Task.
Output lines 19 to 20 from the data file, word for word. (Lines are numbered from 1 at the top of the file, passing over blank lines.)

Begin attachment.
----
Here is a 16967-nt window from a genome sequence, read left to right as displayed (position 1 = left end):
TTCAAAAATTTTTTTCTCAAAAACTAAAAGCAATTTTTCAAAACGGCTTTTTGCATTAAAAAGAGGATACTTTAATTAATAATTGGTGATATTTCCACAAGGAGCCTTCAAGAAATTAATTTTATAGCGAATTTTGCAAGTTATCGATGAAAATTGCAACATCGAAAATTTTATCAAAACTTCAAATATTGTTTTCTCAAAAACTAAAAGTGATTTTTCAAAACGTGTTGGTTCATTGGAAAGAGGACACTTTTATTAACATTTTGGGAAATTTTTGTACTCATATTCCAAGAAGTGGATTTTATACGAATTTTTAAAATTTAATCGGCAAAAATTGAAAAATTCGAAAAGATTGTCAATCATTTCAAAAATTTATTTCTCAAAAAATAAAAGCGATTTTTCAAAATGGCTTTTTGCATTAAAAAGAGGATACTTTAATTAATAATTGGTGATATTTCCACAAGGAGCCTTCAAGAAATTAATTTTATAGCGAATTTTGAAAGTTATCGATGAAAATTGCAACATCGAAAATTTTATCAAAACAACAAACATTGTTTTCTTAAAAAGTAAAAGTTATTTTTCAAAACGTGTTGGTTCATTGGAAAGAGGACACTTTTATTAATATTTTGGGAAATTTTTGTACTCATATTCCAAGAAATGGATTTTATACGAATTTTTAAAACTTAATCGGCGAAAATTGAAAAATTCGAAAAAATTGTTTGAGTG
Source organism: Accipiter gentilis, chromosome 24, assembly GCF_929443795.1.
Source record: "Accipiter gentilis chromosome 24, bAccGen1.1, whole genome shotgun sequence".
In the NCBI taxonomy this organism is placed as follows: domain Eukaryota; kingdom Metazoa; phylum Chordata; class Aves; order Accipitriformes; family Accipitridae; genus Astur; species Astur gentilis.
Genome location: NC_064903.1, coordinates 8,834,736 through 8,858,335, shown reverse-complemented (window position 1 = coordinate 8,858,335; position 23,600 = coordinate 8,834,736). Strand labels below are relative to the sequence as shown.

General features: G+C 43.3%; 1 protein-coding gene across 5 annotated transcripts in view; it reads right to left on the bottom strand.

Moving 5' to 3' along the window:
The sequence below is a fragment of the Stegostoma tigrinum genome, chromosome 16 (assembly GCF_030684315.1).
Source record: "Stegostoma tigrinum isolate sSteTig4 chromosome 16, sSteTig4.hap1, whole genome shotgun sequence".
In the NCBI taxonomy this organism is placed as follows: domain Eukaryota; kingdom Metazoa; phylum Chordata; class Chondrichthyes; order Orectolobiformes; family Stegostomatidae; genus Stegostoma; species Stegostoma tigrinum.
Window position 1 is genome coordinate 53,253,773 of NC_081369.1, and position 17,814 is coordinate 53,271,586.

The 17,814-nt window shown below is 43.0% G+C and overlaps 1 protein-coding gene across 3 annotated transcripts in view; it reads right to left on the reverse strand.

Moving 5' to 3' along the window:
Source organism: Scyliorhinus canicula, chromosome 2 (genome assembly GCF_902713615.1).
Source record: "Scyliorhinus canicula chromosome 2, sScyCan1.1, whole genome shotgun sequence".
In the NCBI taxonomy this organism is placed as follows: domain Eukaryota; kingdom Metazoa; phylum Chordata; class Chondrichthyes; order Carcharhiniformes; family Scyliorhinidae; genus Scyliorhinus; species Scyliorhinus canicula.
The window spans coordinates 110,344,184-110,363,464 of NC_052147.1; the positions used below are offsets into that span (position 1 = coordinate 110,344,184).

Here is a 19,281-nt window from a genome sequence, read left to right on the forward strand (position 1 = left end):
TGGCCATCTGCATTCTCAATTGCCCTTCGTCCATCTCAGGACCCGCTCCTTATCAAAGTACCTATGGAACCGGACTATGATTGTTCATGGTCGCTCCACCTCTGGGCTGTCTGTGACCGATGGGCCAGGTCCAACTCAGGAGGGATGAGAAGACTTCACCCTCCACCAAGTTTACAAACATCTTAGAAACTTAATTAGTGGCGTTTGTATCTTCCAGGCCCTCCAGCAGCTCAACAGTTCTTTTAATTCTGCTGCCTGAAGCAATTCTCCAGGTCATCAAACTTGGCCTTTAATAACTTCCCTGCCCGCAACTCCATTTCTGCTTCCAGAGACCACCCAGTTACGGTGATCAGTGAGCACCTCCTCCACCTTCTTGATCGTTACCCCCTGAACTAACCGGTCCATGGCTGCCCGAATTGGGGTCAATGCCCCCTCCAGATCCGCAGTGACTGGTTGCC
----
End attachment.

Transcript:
Here is a 19,281-nt window from a genome sequence, read left to right on the forward strand (position 1 = left end):
TGGCCATCTGCATTCTCAATTGCCCTTCGTCCATCTCAGGACCCGCTCCTTATCAAAGTACCTATGGAACCGGACTATGATTGTTCATGGTCGCTCCACCTCTGGGCTGTCTGTGACCGATGGGCCAGGTCCAACTCAGGAGGGATGAGAAGACTTCACCCTCCACCAAGTTTACAAACATCTTAGAAACTTAATTAGTGGCGTTTGTATCTTCCAGGCCCTCCAGCAGCTCAACAGTTCTTTTAATTCTGCTGCCTGAAGCAATTCTCCAGGTCATCAAACTTGGCCTTTAATAACTTCCCTGCCCGCAACTCCATTTCTGCTTCCAGAGACCACCCAGTTACGGTGATCAGTGAGCACCTCCTCCACCTTCTTGATCGTTACCCCCTGAACTAACCGGTCCATGGCTGCCCGAATTGGGGTCAATGCCCCCTCCAGATCCGCAGTGACTGGTTGCC